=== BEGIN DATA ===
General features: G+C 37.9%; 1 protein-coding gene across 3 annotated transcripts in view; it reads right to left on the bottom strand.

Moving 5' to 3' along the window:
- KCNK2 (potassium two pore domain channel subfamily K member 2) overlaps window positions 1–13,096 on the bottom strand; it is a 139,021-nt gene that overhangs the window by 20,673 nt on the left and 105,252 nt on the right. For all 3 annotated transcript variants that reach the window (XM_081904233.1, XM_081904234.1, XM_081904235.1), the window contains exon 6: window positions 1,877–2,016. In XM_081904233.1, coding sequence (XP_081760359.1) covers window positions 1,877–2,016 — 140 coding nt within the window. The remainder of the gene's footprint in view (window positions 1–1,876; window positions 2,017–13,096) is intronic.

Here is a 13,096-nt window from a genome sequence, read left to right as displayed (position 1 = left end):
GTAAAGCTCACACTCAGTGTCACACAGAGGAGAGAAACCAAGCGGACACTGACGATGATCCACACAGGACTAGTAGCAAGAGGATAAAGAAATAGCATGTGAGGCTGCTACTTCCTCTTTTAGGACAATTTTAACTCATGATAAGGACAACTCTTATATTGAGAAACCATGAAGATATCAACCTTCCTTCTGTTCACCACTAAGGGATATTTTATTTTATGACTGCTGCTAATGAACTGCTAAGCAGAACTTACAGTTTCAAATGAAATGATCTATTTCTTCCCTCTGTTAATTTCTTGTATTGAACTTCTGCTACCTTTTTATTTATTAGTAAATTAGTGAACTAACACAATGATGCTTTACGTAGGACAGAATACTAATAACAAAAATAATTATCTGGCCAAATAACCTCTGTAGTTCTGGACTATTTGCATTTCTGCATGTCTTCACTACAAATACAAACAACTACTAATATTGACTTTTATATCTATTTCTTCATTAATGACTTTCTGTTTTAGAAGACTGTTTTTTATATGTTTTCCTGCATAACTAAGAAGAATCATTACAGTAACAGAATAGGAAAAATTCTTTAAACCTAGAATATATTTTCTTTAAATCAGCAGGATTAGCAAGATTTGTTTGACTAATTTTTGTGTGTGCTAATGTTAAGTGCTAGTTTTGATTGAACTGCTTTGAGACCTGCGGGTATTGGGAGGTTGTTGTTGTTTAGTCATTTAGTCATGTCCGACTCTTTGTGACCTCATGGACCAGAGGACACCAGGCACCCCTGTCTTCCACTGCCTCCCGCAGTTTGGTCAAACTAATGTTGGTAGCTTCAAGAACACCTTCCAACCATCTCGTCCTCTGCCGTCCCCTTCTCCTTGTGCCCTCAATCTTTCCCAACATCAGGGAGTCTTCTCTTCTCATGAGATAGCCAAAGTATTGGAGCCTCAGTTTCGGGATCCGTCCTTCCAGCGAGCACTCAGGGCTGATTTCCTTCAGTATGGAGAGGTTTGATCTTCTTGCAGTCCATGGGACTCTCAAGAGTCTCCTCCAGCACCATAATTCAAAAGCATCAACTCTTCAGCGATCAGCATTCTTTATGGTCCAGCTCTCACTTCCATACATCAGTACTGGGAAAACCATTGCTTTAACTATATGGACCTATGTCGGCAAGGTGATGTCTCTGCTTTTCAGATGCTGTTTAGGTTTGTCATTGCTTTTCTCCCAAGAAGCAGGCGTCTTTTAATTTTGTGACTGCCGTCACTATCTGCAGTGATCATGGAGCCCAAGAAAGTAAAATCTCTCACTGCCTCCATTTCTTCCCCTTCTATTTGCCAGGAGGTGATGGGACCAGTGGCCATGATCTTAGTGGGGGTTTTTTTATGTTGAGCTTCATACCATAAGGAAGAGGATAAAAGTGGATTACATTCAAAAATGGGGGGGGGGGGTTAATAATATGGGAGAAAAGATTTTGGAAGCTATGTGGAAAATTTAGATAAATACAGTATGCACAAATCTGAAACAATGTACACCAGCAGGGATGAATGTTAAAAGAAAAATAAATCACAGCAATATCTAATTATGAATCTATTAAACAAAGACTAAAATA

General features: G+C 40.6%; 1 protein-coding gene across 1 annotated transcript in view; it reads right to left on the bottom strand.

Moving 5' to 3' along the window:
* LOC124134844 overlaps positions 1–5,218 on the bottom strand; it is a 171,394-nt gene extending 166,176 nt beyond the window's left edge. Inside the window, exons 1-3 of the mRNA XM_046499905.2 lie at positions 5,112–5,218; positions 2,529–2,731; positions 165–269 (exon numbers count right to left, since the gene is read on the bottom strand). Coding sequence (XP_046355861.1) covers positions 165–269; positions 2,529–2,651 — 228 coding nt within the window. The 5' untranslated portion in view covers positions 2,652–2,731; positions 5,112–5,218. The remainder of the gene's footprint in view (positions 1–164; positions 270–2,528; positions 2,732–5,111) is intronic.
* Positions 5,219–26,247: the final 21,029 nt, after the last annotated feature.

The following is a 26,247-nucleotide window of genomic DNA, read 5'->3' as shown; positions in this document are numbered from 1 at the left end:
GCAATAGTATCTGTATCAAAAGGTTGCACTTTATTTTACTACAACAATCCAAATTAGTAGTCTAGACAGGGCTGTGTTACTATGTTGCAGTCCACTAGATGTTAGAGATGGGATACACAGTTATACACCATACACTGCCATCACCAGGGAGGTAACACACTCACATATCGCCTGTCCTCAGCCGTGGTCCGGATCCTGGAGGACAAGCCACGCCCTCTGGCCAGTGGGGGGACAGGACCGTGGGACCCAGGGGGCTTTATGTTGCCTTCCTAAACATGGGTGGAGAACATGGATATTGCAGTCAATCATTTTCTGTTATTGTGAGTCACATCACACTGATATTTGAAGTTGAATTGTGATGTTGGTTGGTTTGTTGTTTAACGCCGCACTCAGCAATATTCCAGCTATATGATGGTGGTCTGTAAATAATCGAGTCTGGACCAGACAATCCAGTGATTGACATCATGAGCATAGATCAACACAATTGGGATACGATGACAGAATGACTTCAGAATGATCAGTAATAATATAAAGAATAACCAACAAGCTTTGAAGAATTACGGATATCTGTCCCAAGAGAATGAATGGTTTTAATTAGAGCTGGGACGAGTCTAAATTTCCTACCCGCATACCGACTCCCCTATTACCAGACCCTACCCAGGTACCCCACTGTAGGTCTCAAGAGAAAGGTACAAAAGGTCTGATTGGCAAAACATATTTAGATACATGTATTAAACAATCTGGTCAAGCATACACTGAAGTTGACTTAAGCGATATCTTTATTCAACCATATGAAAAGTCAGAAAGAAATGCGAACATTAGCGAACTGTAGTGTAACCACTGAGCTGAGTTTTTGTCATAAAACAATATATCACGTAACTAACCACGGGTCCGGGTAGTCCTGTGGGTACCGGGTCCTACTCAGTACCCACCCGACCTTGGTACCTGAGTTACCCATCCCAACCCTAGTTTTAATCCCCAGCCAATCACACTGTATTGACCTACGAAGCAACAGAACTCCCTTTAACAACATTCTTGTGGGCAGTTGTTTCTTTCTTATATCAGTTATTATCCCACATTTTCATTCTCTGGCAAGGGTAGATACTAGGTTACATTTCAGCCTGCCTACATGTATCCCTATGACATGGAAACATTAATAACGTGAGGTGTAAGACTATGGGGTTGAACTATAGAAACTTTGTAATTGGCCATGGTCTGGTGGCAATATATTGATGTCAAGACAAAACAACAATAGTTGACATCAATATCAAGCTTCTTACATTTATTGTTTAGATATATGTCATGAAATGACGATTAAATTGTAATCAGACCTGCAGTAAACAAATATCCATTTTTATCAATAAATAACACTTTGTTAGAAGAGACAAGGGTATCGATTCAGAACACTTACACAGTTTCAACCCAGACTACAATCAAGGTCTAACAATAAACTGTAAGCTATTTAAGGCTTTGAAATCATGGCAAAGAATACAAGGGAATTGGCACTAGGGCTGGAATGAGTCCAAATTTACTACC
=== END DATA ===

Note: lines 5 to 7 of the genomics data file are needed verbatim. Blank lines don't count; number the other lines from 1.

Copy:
GTAAAGCTCACACTCAGTGTCACACAGAGGAGAGAAACCAAGCGGACACTGACGATGATCCACACAGGACTAGTAGCAAGAGGATAAAGAAATAGCATGTGAGGCTGCTACTTCCTCTTTTAGGACAATTTTAACTCATGATAAGGACAACTCTTATATTGAGAAACCATGAAGATATCAACCTTCCTTCTGTTCACCACTAAGGGATATTTTATTTTATGACTGCTGCTAATGAACTGCTAAGCAGAACTTACAGTTTCAAATGAAATGATCTATTTCTTCCCTCTGTTAATTTCTTGTATTGAACTTCTGCTACCTTTTTATTTATTAGTAAATTAGTGAACTAACACAATGATGCTTTACGTAGGACAGAATACTAATAACAAAAATAATTATCTGGCCAAATAACCTCTGTAGTTCTGGACTATTTGCATTTCTGCATGTCTTCACTACAAATACAAACAACTACTAATATTGACTTTTATATCTATTTCTTCATTAATGACTTTCTGTTTTAGAAGACTGTTTTTTATATGTTTTCCTGCATAACTAAGAAGAATCATTACAGTAACAGAATAGGAAAAATTCTTTAAACCTAGAATATATTTTCTTTAAATCAGCAGGATTAGCAAGATTTGTTTGACTAATTTTTGTGTGTGCTAATGTTAAGTGCTAGTTTTGATTGAACTGCTTTGAGACCTGCGGGTATTGGGAGGTTGTTGTTGTTTAGTCATTTAGTCATGTCCGACTCTTTGTGACCTCATGGACCAGAGGACACCAGGCACCCCTGTCTTCCACTGCCTCCCGCAGTTTGGTCAAACTAATGTTGGTAGCTTCAAGAACACCTTCCAACCATCTCGTCCTCTGCCGTCCCCTTCTCCTTGTGCCCTCAATCTTTCCCAACATCAGGGAGTCTTCTCTTCTCATGAGATAGCCAAAGTATTGGAGCCTCAGTTTCGGGATCCGTCCTTCCAGCGAGCACTCAGGGCTGATTTCCTTCAGTATGGAGAGGTTTGATCTTCTTGCAGTCCATGGGACTCTCAAGAGTCTCCTCCAGCACCATAATTCAAAAGCATCAACTCTTCAGCGATCAGCATTCTTTATGGTCCAGCTCTCACTTCCATACATCAGTACTGGGAAAACCATTGCTTTAACTATATGGACCTATGTCGGCAAGGTGATGTCTCTGCTTTTCAGATGCTGTTTAGGTTTGTCATTGCTTTTCTCCCAAGAAGCAGGCGTCTTTTAATTTTGTGACTGCCGTCACTATCTGCAGTGATCATGGAGCCCAAGAAAGTAAAATCTCTCACTGCCTCCATTTCTTCCCCTTCTATTTGCCAGGAGGTGATGGGACCAGTGGCCATGATCTTAGTGGGGGTTTTTTTATGTTGAGCTTCATACCATAAGGAAGAGGATAAAAGTGGATTACATTCAAAAATGGGGGGGGGGGGTTAATAATATGGGAGAAAAGATTTTGGAAGCTATGTGGAAAATTTAGATAAATACAGTATGCACAAATCTGAAACAATGTACACCAGCAGGGATGAATGTTAAAAGAAAAATAAATCACAGCAATATCTAATTATGAATCTATTAAACAAAGACTAAAATA

General features: G+C 40.6%; 1 protein-coding gene across 1 annotated transcript in view; it reads right to left on the bottom strand.

Moving 5' to 3' along the window: